David J. Phillip/Associated Press
Baseball fans have been lucky over the past seven Octobers, as four of the seven World Series range from “good and competitive” to “all-time classic” on the championship spectrum.
This year’s Fall Classic may fall somewhere in there if recent playoff results are any indication, as the American League and National League Championship Series haven’t seen a shortage of on- (and sometimes off-) field drama.
Here’s a look ahead at the World Series schedule of dates, alongside some ticket information and pennant-winner predictions.
Schedule of Dates
Tuesday, October 23 (Game 1): National League winner at American League winner
Wednesday, October 24 (Game 2): National League winner at American League winner
Friday, October 26 (Game 3): American League winner at National League winner
Saturday, October 27 (Game 4): American League winner at National League winner
Sunday, October 28 (Game 5, if necessary): American League winner at National League winner
Tuesday, October 30 (Game 6, if necessary): National League winner at American League winner
Wednesday, October 31 (Game 7, if necessary): National League winner at American League winner
World Series tickets can be purchased through StubHub.
Right-handed ace Justin Verlander gets the starting call for the Astros on Thursday. He wasn’t his usual dominant self in Boston for Game 1, although a six-inning, two-run, six-strikeout outing is still impressive on the road against a 108-win team.
However, the Astros could still put Verlander on the mound even if they had their pick of any MLB starter for this do-or-die game.
The 35-year-old right-hander struck out an American League-leading 290 batters while posting a 2.52 ERA in 214.0 innings this past season. He’s also been dominant in the playoffs since 2013, punching out 86 batters in 76.0 innings alongside a 2.01 ERA. Verlander hasn’t allowed fewer than three earned runs (or pitched fewer than five full frames) in 12 starts during that span.
On the opposite mound, the Boston Red Sox will skip team ace Chris Sale, as the southpaw has battled a stomach illness that forced him to spend a night in the hospital. Red Sox manager Alex Cora provided an update before Game 4, noting that Sale is “feeling better compared to yesterday, but physically he’s not there yet. So I think if necessary he’ll pitch Game 6. He feels that he’ll be ready for that one. And we’ll go from there.”
Left-hander David Price is getting the call for the Red Sox, but he’s starting on three days rest and has allowed seven earned runs in 6.1 playoff innings. Houston and Verlander have the edge here.
Following a potential win, however, Houston would then be tasked with beating Sale at Fenway Park for Game 6, and that’s a tall order even with tough right-hander Gerrit Cole presumably opposing him. Sale struck out 237 batters in 158.0 innings alongside a 2.11 ERA (and microscopic 1.98 FIP).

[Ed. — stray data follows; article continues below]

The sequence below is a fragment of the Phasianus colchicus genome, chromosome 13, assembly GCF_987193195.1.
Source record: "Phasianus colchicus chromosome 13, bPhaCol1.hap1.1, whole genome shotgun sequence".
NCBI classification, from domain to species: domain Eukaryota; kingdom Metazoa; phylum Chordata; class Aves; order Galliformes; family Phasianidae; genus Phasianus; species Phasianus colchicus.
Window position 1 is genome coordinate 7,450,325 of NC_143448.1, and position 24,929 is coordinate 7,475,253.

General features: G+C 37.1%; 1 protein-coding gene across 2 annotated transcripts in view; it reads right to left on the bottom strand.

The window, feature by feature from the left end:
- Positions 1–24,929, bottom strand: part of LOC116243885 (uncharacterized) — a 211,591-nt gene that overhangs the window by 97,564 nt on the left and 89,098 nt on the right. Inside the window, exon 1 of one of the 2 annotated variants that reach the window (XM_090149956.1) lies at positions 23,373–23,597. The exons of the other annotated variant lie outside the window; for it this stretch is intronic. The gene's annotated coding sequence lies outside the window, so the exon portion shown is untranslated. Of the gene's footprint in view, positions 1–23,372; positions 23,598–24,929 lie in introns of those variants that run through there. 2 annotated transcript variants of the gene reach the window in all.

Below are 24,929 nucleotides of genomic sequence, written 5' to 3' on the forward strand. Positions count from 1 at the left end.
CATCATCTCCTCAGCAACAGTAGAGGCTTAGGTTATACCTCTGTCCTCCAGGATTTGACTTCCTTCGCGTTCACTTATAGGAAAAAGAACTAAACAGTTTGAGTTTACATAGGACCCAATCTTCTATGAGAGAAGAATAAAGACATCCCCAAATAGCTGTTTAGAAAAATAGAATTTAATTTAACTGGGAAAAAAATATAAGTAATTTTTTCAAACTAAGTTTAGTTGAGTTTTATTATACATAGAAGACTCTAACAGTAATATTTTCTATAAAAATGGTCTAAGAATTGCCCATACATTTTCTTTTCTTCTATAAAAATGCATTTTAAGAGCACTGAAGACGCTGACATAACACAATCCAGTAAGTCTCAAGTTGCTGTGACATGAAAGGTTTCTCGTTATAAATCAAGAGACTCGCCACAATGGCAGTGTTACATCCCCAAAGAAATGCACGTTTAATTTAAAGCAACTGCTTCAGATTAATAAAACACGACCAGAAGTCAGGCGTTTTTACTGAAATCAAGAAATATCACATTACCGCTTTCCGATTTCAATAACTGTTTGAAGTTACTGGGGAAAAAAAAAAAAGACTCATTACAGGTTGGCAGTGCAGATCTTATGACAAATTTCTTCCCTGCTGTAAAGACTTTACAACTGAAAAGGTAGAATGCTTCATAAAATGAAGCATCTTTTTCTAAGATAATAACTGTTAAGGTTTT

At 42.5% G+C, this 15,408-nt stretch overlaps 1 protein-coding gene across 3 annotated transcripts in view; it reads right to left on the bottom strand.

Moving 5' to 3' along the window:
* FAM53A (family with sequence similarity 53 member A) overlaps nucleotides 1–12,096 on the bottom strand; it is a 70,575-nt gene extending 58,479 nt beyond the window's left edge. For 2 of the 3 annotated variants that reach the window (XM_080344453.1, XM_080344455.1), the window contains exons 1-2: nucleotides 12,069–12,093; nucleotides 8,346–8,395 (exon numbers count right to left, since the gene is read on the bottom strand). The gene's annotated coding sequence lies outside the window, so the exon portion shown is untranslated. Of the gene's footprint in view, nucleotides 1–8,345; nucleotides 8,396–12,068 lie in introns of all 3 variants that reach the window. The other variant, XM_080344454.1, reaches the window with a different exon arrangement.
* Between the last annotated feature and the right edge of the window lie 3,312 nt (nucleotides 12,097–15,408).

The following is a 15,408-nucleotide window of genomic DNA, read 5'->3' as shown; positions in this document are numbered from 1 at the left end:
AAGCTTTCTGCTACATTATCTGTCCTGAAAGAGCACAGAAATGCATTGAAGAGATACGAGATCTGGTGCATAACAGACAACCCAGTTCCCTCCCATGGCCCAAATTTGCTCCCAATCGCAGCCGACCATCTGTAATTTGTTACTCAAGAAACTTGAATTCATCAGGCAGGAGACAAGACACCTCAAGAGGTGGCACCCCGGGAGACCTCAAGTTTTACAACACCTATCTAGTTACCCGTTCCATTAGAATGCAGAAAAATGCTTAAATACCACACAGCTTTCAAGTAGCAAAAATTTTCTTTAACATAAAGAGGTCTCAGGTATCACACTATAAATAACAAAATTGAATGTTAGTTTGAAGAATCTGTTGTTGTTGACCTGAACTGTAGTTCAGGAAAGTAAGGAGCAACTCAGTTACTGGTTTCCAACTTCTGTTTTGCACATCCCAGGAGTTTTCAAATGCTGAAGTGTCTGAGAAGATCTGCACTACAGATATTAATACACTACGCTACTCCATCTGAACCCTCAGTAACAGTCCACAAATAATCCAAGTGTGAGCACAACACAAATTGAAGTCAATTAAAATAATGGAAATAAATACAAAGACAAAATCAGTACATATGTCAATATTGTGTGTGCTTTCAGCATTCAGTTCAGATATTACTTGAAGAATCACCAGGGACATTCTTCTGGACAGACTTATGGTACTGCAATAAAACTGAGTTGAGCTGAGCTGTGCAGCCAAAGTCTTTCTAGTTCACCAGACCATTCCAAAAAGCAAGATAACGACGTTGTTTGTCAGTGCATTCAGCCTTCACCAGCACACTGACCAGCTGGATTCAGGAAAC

Betting against Sale at home in a series-clinching game isn’t a safe wager, so the prediction here is for Boston to take Game 6 and move onto the World Series for the first time since its 2013 victory over the St. Louis Cardinals.
Dodgers southpaw Hyun-Jin Ryu will begin Game 6. He was L.A.’s Game 2 starter versus Milwaukee and allowed two earned runs and six hits in 4.1 innings.
The Brewers will go with left-hander Wade Miley, who started Game 5 and walked leadoff hitter Cody Bellinger before being pulled.
Miley wasn’t hurt, nor did he receive one of the quickest hooks of all time from a disgruntled manager. Rather, skipper Craig Counsell’s plan was for L.A. to build its lineup in response to a southpaw before Milwaukee tossed it over to right-hander Brandon Woodruff.
Miley will now be faced with helping keep Milwaukee’s season alive, although one has to wonder if manager Craig Counsell goes for a similar tactic again.
In any case, Miley may be gone at the slightest hint of trouble, especially considering the fact that the Brewers’ top three relievers (Josh Hader, Corey Knebel and Jeremy Jeffress) will have the benefit of a few days’ rest before Friday (Hader and Knebel last pitched Tuesday, while Jeffress’ most recent appearance was Monday).
L.A.’s bullpen has the benefit of rest as well: Right-hander Pedro Baez was the only reliever to toss more than nine pitches on Wednesday, and the entire team enjoys a day off Thursday. For the postseason, L.A. sports a 2.55 bullpen ERA.
Game 6 is tough to call given how difficult it is to project when the managers will dip into the bullpens (who could have guessed Counsell would do so after five pitches Wednesday?).
If we’re strictly focusing on the starter matchup, Ryu (89 strikeouts in 82.1 innings and a 1.97 ERA) has an edge over Miley (50 strikeouts in 80.2 innings and a 2.57 ERA).
On the flip side, the Brewers are an NL-best 51-30 at home and have a near-invincible weapon in Hader, who has pitched nine scoreless innings and allowed just five hits (and no runs) since the team’s NL Central tie-breaking win over the Chicago Cubs.
It’s a coin-flip game, but the guess is Ryu fares well and the Dodgers get to Miley (and/or his successor) early. Look for the L.A. bullpen to then hold on late as the Dodgers take the pennant.